Practicability key when managing ill and injured workers
30 September 2010 8:20am
Managing workers on extended sick leave, or with long-term injuries, requires carefully balancing business needs against employees' rights, says employment lawyer Luke Connolly.
Employers can, understandably, become frustrated when they have a role vacant due to an employee's illness and uncertainty surrounding when they will be fit for work, he says.
But under the Fair Work Act, "You cannot terminate an employee for reasons of being ill within three months of their illness. Anything beyond that and you could then consider assessing their employment and whether they're going to be fit to perform their duties".
In instances of extended sick leave, Connolly says, "you need to have a look at the employee's job description and what they were contractually engaged to perform at the commencement of their employment, against their illness and against any medical assessment or reports from their doctor".
Employers are entitled to access this information, he says, because they have a right to know whether an employee is able to perform the "inherent requirements" of their job. But he encourages employers to get their own assessment of the employee and to "assess and scrutinise the treating doctor's report" when determining whether the worker's employment can continue.
They should also consider whether the employee might be able to perform other duties in the workplace, says Connolly, a partner at Mills Oakley.
Under the Fair Work Act, employers are obliged to treat employees fairly and go to reasonable lengths to maintain the employment relationship.
Aside from specific obligations which may apply under workers compensation legislation, if the employer fails to consider alternative duties, or modified duties for an injured or ill employee, it might face a discrimination complaint or even an unfair dismissal complaint for not doing everything reasonable to avoid having to dismiss the worker, he says.
Employers should also document their approach to these matters. Documentation of efforts to look for alternatives to termination of employment can be highly valuable in defending a case of discrimination or unfair dismissal.
If no accommodations can be made, an employer should also consider whether the employee can use their annual leave to cover their absence, or take leave without pay.
Again, there is no obligation on employers to make such an offer, Connolly says. "It all comes down to reasonableness. If there was ever a claim, the employer would want to show it gave the employee every opportunity to get themselves right and get themselves back to their position."
Everything an employer considers in its quest to be "reasonable" needs to be balanced against its rights to run a business and ensure its positions are filled, he adds.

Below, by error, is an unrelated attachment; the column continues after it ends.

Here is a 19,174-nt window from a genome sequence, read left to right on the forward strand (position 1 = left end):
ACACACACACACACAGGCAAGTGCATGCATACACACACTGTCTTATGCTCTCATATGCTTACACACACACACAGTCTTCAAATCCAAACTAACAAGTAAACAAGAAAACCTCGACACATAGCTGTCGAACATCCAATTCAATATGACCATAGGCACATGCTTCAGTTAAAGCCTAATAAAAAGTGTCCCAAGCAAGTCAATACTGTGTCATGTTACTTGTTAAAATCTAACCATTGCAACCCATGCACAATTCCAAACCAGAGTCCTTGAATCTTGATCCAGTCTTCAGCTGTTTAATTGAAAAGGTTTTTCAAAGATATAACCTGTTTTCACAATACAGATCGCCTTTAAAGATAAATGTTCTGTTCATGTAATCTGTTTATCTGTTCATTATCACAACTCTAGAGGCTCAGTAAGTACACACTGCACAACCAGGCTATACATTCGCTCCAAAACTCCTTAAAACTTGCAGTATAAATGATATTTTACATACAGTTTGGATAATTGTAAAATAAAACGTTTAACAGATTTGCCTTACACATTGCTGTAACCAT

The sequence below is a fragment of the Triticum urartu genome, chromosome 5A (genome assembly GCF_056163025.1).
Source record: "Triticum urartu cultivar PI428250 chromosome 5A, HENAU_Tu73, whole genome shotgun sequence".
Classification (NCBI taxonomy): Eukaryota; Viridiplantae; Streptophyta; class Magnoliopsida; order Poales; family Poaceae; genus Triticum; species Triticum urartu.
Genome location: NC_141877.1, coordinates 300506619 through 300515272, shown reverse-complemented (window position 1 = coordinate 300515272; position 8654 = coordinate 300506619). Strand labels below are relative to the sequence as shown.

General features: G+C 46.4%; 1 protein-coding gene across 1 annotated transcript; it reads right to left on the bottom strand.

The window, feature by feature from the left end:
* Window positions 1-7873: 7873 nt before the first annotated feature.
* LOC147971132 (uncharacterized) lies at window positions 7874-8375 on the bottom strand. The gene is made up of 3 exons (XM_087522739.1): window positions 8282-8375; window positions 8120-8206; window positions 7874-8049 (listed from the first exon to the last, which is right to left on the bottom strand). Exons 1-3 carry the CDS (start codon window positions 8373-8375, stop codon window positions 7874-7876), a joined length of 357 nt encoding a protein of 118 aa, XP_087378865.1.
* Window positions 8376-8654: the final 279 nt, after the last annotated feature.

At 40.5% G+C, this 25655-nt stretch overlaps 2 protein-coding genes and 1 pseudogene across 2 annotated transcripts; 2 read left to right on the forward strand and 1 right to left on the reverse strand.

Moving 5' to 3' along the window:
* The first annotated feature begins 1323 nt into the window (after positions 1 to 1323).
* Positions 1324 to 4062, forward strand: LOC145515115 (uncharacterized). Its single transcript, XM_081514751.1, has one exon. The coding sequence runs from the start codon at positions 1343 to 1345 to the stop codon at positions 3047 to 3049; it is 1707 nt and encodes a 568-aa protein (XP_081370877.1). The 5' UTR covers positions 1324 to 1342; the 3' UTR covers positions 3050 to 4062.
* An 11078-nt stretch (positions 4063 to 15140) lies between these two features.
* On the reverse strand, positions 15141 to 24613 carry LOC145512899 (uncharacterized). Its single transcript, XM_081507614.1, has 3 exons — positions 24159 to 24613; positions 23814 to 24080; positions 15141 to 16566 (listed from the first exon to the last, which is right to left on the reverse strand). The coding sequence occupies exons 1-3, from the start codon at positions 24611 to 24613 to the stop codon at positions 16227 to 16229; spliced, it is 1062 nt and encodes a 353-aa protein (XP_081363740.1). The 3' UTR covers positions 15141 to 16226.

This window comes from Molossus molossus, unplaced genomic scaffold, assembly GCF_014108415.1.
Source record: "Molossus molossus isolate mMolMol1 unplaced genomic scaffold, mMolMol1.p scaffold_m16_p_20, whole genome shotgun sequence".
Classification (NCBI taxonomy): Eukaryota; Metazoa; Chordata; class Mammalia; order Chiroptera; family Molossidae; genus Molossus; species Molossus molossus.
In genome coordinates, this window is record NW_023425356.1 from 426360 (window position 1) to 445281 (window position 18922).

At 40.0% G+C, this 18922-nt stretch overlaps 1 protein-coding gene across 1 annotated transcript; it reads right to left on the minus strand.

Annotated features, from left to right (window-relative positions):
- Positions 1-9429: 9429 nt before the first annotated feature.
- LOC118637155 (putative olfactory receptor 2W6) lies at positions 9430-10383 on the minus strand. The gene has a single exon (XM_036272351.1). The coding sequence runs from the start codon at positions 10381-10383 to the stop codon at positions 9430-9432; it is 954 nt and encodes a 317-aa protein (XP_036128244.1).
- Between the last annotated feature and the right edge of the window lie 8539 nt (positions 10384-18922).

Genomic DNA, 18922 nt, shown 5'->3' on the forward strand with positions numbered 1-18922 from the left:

When return-to-work efforts fail
Although requirements under workers' compensation legislation differ from state to state, the process for avoiding an unfair dismissal claim - once the relevant injury management and return-to-work obligations have ended - is generally the same, Connolly says.
The process, which should be carefully documented, includes:
Communication - employees should be informed that after a lengthy but unsuccessful process and efforts to manage them back to work, their continued employment will be reviewed;
Consultation - the employee should be given the opportunity to present any further medical material for the employer to consider at this time;
Further evidence - if the employee presents further reports the employer should obtain its own assessment of the worker's abilities. A key question to ask medical assessors is: "In what timeframe is the employee going to be able to perform the inherent requirements of the position?"
Analysis of available work - based on the independent medical reports, the employer should consider whether it can offer or continue to offer alternative or modified duties; and
An informed decision - only once the above steps have been taken (and always on the basis of the medical evidence), and after consultation with the long-term injured employee, should an employer move to terminate their employment.
Connolly says it's common for employers never to hear from their long-term injured employees (after workers' compensation obligations have ended). Getting back in touch often "jolts these employees into action, or allows employers to move them off the books".
Act immediately on fraud
Employers should not hesitate to act when an employee is known to be fraudulently taking sick leave or forging medical certificates, Connolly says.
"Something as sinister as forging a document really goes to the core of the employment relationship with respect to trust and would be deemed serious misconduct at common law."
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